Throwing down the scientific gauntlet to assess methods for anomalous diffusion
Almost 80 years after Scottish botanist Robert Brown described the continuous random motion of microscopic particles in a fluid, Albert Einstein provided a theoretical foundation for this observation. Since then, scientists have discovered systems that deviate substantially from the laws of Brownian motion. Such deviations are referred to as anomalous diffusion and occur in a wide range of systems, ranging from the transport of molecules in the nucleus to animal foraging strategies and stock market fluctuations.
Over time, scientists developed various methods for understanding anomalous diffusion using classical statistics. However, advances in machine learning recently gave birth to more sophisticated tools, with data-based methods that characterize anomalous diffusion from single trajectories.
Now, researchers supported by the EU-funded NOQIA, OPTOlogic and ComplexSwimmers projects have carried out the first objective comparison of traditional and novel methods used to decode anomalous diffusion in various realistic conditions. The results were published in the journal Nature Communications.
To compare the different methods, the research team gathered the scientific community and organized an open competition called the Anomalous Diffusion (AnDi) challenge. Participating teams applied their algorithms to a common data set, including diverse conditions.
The AnDi challenge consisted of three tasks. The first task entailed inferring the anomalous diffusion exponent, the second required participants to classify the underlying diffusion model and the final one involved trajectory segmentation. Each task was then divided into three subtasks corresponding to the trajectory dimensions: 1D, 2D and 3D.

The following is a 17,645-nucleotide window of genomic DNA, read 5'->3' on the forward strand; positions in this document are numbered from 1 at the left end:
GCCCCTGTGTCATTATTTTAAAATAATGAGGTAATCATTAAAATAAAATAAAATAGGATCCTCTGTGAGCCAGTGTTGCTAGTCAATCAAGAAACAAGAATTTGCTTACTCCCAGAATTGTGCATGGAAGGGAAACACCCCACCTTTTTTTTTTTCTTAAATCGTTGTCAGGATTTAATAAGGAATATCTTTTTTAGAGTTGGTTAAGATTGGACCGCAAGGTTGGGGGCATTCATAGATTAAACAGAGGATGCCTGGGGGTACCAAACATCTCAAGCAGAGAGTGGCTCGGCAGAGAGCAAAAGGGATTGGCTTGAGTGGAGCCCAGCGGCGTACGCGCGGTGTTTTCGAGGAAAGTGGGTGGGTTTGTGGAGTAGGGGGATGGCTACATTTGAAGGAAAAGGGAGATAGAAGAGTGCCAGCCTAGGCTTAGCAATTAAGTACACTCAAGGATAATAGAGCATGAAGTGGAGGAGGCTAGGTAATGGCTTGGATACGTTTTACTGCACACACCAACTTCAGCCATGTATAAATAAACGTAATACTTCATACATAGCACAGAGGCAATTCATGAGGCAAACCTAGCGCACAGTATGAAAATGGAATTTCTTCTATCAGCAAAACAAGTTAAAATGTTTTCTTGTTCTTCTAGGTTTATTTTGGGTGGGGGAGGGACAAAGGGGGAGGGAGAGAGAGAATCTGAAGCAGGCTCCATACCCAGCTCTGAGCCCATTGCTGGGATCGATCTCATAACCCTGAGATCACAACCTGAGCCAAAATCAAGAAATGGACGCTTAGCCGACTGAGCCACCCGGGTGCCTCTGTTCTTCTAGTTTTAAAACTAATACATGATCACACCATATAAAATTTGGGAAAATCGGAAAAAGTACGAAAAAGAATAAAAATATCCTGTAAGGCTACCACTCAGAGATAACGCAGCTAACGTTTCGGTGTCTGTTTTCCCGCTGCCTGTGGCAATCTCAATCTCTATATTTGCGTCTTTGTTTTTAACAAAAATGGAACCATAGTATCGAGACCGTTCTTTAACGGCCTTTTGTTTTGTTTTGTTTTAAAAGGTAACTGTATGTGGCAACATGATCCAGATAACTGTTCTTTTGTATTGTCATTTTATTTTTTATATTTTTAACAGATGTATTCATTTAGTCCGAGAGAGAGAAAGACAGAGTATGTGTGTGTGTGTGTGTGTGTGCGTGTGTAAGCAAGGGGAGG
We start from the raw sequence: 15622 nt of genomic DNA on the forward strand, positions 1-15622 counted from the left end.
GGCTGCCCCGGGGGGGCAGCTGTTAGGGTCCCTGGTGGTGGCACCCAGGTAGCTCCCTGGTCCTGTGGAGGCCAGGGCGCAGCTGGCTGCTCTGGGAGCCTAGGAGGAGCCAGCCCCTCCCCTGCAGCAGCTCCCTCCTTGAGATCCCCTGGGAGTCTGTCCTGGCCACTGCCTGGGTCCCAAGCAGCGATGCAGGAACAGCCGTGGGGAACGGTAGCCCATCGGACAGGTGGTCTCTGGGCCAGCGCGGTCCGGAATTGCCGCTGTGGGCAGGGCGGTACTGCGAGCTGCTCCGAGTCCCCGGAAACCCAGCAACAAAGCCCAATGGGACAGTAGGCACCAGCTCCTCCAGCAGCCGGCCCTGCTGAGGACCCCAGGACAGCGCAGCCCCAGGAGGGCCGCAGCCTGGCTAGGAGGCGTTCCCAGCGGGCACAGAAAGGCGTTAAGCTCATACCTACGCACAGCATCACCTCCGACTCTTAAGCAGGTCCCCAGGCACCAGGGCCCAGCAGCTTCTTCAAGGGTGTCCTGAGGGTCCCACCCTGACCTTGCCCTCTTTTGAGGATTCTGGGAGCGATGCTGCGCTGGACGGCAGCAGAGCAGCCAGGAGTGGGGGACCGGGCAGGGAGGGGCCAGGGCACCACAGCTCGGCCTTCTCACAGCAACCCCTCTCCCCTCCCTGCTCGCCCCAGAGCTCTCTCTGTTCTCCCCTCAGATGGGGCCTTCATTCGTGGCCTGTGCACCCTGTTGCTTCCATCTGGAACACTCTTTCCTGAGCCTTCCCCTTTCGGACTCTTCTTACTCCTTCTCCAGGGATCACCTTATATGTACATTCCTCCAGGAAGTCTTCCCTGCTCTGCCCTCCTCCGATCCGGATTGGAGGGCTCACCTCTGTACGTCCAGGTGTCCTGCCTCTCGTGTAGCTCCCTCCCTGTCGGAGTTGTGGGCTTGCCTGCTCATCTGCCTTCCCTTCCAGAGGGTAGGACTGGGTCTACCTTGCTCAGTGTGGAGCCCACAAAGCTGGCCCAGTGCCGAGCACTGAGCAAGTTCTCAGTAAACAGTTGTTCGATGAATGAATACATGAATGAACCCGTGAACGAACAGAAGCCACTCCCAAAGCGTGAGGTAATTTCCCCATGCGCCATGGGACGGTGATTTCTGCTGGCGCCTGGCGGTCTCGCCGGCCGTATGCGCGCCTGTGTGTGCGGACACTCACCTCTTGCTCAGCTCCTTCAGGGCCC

According to the study, although no particular method performed the best across all scenarios, machine learning-based approaches surpassed conventional methods for all tasks. "For each dimension, we could identify a group of methods with comparable performance that greatly improve the precision of the anomalous diffusion exponent with respect to the baseline provided by the classical estimation of the MSD," the study authors write. MSD stands for mean squared displacement. "These approaches were all based on machine learning, so we can infer that machine-learning-based methods can go beyond classical statistics, probably because they can extract from the trajectories of complex models some information that is not easily assessed by classical statistics."
The study's achievements highlight the importance of community-based efforts in the quest to advance science. In the hope that their effort will be extended to reach a larger consensus, the research team has built an interactive tool for storing data sets and the results of the challenge. Scientists can benchmark new methods according to the challenge's rules and compare scores with those of other challenge participants. The AnDi challenge will remain open permanently, with continuous updates of performance improvements on demand.
Senior author Dr. Carlo Manzo commented on the study's findings in a news release: "The results of this study further highlight the central role that anomalous diffusion has in defining biological functions at multiple scales while revealing insight into the current state of the field and providing a benchmark for future developers." Dr. Manzo is a visiting scientist at NOQIA (NOvel Quantum simulators—connectIng Areas) and OPTOlogic (Optical Topologic Logic) projects coordinator Institute of Photonic Sciences, Barcelona. The ComplexSwimmers (Biocompatible and Interactive Artificial Micro- and Nanoswimmers and Their Applications) project is coordinated by the University of Gothenburg in Sweden.